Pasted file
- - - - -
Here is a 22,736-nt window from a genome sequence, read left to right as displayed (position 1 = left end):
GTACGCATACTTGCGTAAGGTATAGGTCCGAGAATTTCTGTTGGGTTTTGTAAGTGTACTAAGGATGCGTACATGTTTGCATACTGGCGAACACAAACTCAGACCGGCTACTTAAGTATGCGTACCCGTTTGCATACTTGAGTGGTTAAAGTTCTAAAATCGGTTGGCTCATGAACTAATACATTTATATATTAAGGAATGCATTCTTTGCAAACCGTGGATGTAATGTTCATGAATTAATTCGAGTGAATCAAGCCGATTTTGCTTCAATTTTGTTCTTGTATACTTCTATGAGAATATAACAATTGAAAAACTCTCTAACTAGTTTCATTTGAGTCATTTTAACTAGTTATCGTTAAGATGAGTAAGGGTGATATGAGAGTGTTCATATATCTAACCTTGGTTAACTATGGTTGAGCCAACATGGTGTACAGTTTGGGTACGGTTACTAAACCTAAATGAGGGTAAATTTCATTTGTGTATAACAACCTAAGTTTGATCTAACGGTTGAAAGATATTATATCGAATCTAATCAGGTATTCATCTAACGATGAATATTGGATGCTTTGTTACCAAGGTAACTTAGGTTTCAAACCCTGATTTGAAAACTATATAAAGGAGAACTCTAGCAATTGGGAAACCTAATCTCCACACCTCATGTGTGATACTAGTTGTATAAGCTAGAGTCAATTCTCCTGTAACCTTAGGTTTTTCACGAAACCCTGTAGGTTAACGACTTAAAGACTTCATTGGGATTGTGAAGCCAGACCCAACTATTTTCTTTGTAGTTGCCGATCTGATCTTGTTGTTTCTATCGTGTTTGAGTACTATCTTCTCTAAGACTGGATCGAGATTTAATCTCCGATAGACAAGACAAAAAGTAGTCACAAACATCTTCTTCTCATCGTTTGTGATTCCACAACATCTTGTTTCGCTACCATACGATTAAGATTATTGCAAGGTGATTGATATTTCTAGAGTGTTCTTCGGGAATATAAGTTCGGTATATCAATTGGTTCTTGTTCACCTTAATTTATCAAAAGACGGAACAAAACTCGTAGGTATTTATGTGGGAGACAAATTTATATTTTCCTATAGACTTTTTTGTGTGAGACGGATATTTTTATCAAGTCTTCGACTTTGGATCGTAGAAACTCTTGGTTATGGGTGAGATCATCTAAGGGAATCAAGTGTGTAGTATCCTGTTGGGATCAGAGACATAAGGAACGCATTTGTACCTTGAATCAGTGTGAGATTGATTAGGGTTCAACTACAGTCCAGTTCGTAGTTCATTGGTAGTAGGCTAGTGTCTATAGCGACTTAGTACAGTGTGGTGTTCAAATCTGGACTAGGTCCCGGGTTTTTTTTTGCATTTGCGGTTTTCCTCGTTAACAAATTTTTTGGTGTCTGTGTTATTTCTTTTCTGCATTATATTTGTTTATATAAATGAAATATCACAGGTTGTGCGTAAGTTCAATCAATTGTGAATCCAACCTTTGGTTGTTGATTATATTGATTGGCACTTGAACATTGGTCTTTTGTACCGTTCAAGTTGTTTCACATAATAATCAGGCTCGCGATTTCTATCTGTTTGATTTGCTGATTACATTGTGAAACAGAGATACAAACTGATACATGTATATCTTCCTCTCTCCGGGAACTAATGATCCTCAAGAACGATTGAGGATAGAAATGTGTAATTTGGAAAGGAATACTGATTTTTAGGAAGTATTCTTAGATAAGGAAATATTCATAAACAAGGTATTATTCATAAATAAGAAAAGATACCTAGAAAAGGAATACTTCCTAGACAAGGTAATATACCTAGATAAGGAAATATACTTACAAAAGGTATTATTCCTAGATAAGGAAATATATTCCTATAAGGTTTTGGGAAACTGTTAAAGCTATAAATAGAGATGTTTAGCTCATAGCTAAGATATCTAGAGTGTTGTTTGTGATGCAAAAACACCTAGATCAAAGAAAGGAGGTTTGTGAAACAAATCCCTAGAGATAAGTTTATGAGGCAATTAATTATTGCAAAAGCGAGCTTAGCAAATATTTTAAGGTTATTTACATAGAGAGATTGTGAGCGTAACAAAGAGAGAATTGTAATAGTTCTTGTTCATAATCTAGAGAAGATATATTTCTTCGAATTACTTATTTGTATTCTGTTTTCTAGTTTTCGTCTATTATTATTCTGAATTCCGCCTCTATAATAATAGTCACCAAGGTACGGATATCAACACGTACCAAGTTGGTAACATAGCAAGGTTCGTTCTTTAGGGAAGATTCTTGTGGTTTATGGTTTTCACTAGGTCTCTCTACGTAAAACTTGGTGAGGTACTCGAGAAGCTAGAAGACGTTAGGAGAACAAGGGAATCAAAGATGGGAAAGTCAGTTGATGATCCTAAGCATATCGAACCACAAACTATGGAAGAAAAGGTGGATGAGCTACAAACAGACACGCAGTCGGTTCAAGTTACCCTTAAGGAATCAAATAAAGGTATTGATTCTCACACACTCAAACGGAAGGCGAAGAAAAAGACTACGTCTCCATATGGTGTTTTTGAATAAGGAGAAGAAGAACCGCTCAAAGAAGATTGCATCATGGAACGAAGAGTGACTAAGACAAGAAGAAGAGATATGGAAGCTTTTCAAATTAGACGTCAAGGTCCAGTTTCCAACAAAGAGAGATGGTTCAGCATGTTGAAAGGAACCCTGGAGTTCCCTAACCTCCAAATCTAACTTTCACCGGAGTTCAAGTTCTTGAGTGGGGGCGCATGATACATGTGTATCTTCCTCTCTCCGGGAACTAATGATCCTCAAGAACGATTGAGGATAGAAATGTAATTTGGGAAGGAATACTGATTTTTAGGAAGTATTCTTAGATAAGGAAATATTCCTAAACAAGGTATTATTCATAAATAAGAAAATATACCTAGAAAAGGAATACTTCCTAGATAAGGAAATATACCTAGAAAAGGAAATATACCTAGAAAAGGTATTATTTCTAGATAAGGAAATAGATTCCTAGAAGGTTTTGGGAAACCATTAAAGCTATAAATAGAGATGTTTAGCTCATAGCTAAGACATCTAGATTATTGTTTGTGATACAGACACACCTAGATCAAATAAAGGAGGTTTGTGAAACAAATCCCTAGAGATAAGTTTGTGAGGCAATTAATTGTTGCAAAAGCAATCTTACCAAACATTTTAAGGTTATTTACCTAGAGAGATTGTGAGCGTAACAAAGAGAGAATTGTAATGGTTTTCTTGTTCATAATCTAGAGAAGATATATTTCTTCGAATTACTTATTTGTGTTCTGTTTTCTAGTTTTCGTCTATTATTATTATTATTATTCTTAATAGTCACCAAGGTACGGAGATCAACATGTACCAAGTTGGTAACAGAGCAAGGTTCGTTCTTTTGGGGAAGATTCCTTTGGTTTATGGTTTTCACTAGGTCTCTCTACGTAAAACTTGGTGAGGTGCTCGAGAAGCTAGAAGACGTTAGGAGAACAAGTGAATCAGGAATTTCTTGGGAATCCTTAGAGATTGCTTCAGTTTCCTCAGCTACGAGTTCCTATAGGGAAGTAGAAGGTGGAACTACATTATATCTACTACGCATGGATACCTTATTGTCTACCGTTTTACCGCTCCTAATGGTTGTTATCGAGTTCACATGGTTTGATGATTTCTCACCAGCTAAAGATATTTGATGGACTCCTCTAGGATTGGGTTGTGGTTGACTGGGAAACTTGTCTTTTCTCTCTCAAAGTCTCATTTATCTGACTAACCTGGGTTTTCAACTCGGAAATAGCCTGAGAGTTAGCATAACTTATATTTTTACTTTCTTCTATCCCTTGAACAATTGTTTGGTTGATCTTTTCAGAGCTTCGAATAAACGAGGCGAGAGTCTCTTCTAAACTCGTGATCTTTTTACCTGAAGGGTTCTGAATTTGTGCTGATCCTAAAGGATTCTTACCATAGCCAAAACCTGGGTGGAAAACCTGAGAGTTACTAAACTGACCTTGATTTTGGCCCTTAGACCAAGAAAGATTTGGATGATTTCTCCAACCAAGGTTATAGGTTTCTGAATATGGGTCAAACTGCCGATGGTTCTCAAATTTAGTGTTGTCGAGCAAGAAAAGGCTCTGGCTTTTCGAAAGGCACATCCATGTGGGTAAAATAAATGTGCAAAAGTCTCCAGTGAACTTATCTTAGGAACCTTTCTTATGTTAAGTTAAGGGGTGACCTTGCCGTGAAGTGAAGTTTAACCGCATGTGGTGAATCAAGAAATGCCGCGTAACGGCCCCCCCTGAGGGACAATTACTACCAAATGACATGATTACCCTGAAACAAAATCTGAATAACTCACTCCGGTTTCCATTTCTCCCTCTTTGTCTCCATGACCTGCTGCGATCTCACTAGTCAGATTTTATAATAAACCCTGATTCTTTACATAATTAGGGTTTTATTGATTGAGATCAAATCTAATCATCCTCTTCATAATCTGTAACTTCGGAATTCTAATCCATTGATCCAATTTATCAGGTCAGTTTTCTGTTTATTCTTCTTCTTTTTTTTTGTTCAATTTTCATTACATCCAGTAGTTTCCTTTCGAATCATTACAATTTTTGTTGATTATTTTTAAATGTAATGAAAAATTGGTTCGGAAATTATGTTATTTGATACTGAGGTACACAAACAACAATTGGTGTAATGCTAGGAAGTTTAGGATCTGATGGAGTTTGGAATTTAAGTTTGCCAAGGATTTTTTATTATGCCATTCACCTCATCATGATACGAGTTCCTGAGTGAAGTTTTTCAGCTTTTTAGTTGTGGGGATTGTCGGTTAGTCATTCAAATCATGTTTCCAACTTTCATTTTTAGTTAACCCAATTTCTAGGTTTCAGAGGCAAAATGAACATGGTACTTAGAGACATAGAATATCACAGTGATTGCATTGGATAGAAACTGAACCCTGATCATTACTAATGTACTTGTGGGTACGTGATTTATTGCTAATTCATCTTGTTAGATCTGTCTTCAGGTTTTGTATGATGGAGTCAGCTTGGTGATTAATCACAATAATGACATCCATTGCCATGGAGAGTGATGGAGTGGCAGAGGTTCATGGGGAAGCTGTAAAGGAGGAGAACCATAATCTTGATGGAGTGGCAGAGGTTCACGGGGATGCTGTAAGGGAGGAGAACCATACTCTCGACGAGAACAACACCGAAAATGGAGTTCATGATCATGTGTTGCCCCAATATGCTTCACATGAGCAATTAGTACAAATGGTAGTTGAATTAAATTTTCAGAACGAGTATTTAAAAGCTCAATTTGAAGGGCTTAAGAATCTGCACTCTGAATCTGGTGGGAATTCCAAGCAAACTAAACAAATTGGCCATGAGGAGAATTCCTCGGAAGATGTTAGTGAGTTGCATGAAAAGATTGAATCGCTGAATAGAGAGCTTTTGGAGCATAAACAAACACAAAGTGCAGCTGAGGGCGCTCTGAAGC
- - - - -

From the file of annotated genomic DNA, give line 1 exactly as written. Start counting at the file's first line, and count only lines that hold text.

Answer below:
Here is a 22,736-nt window from a genome sequence, read left to right as displayed (position 1 = left end):